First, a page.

Hitachi 43UWX10B 43-Inch HD Monitor
Hitachi's latest addition to the HD market is the 43UWX10B rear-projection HD monitor, a 16:9 version of the 43-inch 4:3 set I reviewed back in February. Hitachi has taken a proactive approach in developing convenient-sized rear-projection displays for smaller home theaters: This unit's modest 20.625-inch depth and 39-inch height make it a great fit in a bookcase or for use in a small room, and the 43-inch screen is becoming a very popular size for rear-projection TVs and plasma flat-panel displays. I should point out, though, that this is a 16:9-shaped screen and 43 inches is its diagonal measurement, so it's not as big as you might think. Nonetheless, Hitachi has packed a lot in this small package. The 43UWX10B has many operational and engineering features that make this HD unit worth a closer look.
The 43UWX10B's hookup options are very flexible, with enough connections to accommodate future additions. The input/ output panel has all the ports you need for standalone configuration or integration into your existing A/V system—including two RF antenna inputs (one offers a loop so that you can watch one program and record another), two composite and S-video inputs, and two component (Y/Pb/Pr) inputs for your HDTV decoder box or DVD player. There's also an NTSC video output for recording. All of the video inputs have companion left/right audio inputs, and one features Auto Link, a sensor that determines the type of signal present. One shortcoming is that you can't program picture settings for each input; all you get is a master setting. With this number of connections, you could hook up two antenna feeds, three VCRs, a progressive-scan DVD player, a high-definition set-top or satellite box, and a second monitor, if you wanted. You don't really need an external receiver or switcher; however, if you use an external receiver/amplifier, you have the necessary inputs and outputs to complete the display portion of your home theater, and you can use the internal speakers to support the sound system.
The onboard sound system consists of stereo speakers built into the bottom of the cabinet—yet another reason to put this display on a stand (Hitachi offers an optional cabinet stand). The speakers produce full, good sound, but there's not much bass response considering the amount of cabinet space available for a larger speaker. Overall, the internal sound system's quality is pretty good for a standalone system, but it's also easy to connect the set to an external audio system. One great feature is the audio muting, which allows you to select 50 percent or 100 percent muting.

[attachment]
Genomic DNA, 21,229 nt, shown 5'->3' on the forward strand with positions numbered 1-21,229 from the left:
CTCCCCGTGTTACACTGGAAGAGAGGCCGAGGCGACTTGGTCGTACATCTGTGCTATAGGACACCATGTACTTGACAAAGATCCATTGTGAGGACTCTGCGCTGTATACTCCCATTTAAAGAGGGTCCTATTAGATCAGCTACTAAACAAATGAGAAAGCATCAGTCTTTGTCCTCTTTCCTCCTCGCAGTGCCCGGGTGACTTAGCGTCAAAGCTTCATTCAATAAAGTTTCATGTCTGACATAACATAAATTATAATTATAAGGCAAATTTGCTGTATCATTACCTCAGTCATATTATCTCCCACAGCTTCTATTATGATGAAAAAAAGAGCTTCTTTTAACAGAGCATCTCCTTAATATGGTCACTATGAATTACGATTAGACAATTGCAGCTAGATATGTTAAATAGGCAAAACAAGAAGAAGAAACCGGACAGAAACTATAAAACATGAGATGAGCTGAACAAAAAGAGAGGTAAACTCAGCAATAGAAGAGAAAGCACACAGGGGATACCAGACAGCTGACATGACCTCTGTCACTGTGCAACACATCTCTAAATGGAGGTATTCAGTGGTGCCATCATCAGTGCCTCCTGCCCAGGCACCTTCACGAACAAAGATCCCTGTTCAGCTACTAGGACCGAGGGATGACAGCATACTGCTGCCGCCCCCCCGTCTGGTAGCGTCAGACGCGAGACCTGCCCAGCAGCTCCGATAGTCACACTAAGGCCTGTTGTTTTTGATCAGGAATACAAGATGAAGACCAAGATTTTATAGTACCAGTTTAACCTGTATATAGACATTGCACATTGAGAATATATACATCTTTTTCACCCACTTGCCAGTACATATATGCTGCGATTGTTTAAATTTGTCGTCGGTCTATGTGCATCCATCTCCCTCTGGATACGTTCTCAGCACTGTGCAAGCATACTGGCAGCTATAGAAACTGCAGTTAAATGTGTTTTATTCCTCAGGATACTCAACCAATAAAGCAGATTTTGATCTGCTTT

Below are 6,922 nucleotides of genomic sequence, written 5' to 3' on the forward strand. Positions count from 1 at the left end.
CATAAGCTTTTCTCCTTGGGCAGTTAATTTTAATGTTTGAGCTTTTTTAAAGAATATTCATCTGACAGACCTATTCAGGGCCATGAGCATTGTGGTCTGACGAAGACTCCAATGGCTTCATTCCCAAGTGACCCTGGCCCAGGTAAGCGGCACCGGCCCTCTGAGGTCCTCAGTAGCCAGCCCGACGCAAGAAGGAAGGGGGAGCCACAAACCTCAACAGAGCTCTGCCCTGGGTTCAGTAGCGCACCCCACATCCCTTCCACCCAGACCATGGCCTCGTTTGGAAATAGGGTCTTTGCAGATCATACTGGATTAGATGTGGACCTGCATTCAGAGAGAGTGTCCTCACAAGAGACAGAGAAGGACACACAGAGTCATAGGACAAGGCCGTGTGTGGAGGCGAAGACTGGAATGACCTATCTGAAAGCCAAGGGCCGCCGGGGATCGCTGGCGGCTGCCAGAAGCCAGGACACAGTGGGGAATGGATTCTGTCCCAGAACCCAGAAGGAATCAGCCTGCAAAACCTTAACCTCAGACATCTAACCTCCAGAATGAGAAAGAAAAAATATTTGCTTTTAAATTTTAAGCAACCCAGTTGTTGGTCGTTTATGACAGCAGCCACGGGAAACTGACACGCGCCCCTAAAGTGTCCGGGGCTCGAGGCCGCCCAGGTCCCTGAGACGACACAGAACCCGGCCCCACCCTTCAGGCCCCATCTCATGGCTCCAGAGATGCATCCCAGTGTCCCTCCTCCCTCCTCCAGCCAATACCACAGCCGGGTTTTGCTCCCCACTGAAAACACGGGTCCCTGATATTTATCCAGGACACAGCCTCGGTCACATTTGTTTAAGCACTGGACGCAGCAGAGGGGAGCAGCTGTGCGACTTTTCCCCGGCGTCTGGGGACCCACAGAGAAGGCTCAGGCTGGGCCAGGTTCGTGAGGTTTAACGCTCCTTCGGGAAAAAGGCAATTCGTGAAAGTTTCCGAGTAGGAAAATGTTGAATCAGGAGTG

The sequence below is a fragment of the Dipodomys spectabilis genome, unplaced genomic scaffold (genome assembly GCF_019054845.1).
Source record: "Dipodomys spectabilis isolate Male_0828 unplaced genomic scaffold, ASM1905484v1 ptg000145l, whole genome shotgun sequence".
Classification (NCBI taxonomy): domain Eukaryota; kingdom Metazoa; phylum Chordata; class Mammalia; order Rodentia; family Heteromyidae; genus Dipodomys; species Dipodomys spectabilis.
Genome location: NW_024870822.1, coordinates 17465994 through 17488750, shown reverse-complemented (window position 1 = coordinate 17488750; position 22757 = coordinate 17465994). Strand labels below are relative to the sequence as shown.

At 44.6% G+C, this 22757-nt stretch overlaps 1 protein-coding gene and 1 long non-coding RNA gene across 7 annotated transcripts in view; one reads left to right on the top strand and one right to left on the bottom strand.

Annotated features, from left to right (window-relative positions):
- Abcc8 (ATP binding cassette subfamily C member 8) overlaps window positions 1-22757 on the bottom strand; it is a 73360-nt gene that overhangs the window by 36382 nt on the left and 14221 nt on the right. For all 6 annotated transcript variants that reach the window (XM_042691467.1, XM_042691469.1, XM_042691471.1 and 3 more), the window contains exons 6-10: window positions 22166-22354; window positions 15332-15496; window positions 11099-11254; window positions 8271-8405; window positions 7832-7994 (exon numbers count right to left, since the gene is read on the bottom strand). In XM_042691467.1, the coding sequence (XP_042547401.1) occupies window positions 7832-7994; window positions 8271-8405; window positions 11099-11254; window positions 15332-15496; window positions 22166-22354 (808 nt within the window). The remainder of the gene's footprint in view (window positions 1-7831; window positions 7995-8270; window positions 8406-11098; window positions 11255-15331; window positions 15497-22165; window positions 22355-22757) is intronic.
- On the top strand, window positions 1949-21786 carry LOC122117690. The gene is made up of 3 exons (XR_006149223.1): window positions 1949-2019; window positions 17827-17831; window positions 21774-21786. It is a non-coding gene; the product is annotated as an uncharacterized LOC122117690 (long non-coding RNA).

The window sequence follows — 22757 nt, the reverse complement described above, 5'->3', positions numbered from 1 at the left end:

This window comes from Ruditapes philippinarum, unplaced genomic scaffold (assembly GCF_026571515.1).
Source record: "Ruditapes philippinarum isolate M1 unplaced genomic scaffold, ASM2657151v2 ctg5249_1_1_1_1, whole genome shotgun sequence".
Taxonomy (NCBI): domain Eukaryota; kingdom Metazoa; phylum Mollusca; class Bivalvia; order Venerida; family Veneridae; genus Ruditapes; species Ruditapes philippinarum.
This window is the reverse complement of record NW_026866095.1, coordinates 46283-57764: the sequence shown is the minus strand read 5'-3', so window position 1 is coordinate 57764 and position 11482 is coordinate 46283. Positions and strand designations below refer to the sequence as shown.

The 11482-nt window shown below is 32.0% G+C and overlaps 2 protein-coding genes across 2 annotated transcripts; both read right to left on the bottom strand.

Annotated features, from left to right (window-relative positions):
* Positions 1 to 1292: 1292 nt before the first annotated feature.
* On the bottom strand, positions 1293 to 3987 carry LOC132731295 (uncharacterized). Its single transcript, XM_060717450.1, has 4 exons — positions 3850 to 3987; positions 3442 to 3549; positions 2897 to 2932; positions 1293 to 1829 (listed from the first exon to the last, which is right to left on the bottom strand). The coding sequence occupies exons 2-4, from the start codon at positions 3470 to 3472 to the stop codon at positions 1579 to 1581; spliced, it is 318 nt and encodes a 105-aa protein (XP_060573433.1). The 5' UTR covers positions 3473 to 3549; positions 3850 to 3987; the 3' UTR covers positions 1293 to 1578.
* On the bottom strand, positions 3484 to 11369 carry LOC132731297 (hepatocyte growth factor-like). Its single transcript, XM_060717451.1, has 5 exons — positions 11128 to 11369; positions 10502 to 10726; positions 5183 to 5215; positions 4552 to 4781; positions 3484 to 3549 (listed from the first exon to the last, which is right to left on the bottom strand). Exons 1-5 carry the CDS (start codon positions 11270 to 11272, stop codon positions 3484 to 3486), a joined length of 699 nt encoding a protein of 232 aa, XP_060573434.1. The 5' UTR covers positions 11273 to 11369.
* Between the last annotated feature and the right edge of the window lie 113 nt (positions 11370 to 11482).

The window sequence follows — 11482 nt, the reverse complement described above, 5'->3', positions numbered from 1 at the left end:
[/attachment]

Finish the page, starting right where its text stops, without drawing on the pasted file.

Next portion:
The handheld remote has decent ergonomics for one-handed operation. The most frequently used buttons—the input selector, the number pad, volume control, channel up/down, and the menu key—are backlit. In the center is a thumbstick for selecting and adjusting all of the menu functions, which makes navigation easy. The remote is functional and comfortable to use. Although the thumbstick's response is very slow, I'm willing to forgive it because the remote fits so well in my hand. I'm 6'3" and get annoyed with small remotes. It's also very easy to program this remote to control other manufacturers' components because Hitachi has already programmed in lots of codes. It should control most existing and new components, which pretty much makes it a universal remote.
The 43UWX10B's onscreen display features four main menus that help you set up and operate the display. The unit has most of the controls necessary to produce a pleasing picture, and you can set up the display using the remote. Still, I had a certified technician properly calibrate the display, which responded well to the process.